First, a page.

Most will spend their time in career mode, and rightfully so, but WRC 8 offers up a robust assortment of different game options that allow users to quickly jump in and play, or settle in for long gaming sessions. Either approach is fine, and the game does a nice job of providing both options.

It is also imperative to mention how nice it is to be able to pick up the Switch and take WRC 8 with you on the go. As previously mentioned, the Joy-Cons can be a bit more challenging to utilize when playing WRC 8, but the fact that the system and game can go anywhere is worth the bit of frustration that comes with the Joy-Cons.

What I Don’t Like


In my original review of WRC 8, I found that the overall complexity of the game may be a bit much for some, and appearing on the Switch only enhances that. To fully appreciate the control scheme and precision that the developers have delivered with this title, you have to have a controller or wheel (preferably) to enjoy the complete scope of what is provided, and how reliable the accuracy and feedback truly is.

While I love the Switch, its control options are simply not as precise, and struggle to provide the same experience as that of an Xbox One Elite controller, or a racing wheel such as a G29 (or better). Unfortunately, that takes the difficulty up even more, and reinforces my initial thought that this game may become frustrating for some — even more so when using the overly sensitive Joy-Cons as your only form of control.

The developers have done a good job of delivering a reasonably close experience on the Switch when compared to other platforms, but the system is somewhat limited in what it can do when it comes to precise racing games like those in the rally genre. I love the controls of WRC 8 as a whole, but the limited options of the Switch and the overall difficulty of the game may provide a challenge that is a bit much for some.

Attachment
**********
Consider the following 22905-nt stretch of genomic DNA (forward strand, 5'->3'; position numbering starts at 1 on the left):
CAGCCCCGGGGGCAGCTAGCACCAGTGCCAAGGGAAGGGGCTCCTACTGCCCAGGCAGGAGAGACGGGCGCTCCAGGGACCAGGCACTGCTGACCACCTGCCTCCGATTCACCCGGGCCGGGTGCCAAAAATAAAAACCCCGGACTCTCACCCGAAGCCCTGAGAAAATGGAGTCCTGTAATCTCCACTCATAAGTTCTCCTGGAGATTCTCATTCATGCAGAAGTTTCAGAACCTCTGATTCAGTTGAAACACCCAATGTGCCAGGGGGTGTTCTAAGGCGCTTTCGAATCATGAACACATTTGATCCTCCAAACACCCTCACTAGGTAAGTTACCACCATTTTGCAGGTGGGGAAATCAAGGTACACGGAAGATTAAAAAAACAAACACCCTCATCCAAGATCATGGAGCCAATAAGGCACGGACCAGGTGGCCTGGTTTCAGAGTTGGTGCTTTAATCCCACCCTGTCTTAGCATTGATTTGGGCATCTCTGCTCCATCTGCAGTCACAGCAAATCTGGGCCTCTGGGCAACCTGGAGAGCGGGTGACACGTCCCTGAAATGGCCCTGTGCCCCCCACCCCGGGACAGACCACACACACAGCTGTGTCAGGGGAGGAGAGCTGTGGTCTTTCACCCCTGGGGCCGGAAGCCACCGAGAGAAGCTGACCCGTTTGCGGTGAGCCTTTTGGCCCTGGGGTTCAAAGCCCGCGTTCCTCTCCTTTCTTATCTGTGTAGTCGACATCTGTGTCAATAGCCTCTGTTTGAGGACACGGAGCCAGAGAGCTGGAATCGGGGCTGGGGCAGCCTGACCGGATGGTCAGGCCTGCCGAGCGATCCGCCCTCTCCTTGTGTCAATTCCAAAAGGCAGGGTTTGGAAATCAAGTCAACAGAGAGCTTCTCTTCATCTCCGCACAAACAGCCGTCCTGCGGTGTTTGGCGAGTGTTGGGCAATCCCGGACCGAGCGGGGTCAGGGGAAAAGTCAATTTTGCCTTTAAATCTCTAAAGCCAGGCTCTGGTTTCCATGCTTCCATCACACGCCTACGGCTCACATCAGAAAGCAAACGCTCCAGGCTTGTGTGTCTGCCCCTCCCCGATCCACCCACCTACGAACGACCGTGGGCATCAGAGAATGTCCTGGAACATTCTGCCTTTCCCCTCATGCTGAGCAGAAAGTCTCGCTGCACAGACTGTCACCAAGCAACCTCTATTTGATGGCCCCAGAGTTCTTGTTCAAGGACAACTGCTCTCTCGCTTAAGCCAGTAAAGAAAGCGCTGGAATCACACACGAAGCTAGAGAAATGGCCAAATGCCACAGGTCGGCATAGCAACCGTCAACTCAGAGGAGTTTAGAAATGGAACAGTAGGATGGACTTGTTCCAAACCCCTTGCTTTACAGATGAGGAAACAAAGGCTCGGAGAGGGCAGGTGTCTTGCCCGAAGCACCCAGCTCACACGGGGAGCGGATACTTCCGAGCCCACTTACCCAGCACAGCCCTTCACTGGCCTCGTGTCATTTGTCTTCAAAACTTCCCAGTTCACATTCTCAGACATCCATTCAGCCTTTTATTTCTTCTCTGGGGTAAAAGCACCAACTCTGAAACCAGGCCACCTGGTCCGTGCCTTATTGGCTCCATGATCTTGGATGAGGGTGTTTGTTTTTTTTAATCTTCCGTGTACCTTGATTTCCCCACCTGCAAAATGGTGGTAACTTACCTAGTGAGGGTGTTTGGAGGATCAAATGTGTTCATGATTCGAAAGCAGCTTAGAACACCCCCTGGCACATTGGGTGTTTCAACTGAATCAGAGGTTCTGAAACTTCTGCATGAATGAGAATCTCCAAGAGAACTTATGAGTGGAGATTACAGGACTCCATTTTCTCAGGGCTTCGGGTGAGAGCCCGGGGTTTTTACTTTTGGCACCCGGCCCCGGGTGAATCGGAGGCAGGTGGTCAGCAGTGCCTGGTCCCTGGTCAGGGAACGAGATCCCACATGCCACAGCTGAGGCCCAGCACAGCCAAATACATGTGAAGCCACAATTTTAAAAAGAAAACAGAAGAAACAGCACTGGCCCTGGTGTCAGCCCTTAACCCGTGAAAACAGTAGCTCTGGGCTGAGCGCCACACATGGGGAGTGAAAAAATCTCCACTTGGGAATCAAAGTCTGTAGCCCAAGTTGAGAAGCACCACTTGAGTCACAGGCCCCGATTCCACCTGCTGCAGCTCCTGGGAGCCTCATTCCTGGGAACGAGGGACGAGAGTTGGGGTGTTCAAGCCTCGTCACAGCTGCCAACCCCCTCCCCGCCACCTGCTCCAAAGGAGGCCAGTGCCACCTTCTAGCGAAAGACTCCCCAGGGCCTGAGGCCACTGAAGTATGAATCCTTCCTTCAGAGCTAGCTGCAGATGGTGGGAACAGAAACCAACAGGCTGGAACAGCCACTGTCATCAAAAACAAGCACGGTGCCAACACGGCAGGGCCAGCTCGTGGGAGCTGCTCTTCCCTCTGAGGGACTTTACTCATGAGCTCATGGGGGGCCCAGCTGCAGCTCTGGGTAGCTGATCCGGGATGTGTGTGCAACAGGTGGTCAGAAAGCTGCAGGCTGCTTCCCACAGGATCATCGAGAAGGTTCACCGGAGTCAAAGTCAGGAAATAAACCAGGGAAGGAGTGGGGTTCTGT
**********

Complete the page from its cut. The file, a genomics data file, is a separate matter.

Graphical Downgrade

With many games, the Switch has provided some fantastic graphics, but the downgrades from the other platforms to the Switch are extremely noticeable in WRC 8. At times the game can look like a late-cycle PS2 title full of “jaggies” or poor anti-aliasing. The closer you get to an object, the worse it seems, and that hurts to say considering how beautiful this title is across the board on the PS4, Xbox and PC (and I have played them all).

WRC 8 is still visually impressive on the Switch, but there is a noticeable difference from the other platforms to the Switch. In the end, though, the game runs very well on the Switch and looks decent enough, but it just lacks the detailed environments that provided such a good experience on the other platforms.

Bottom Line

It’s fantastic that WRC 8 has made its way to the Switch, and the developers deserve a lot of credit for doing so, but the Switch version is not quite the same experience as you would get elsewhere. The graphics and controls lessen the overall user experience a bit more than what I had hoped for, and if you have another option to play this masterful game on, I would travel down that path.

That said, the ability to play WRC 8 on the go is a welcomed addition, albeit a bit of a frustrating one with the use of the Joy-Cons. The developers have delivered the same depth and options to the Switch, but the limitations of the console dampen the overall experience of WRC 8. However, at the end of the day, it’s still an experience most rally fans should be able to appreciate.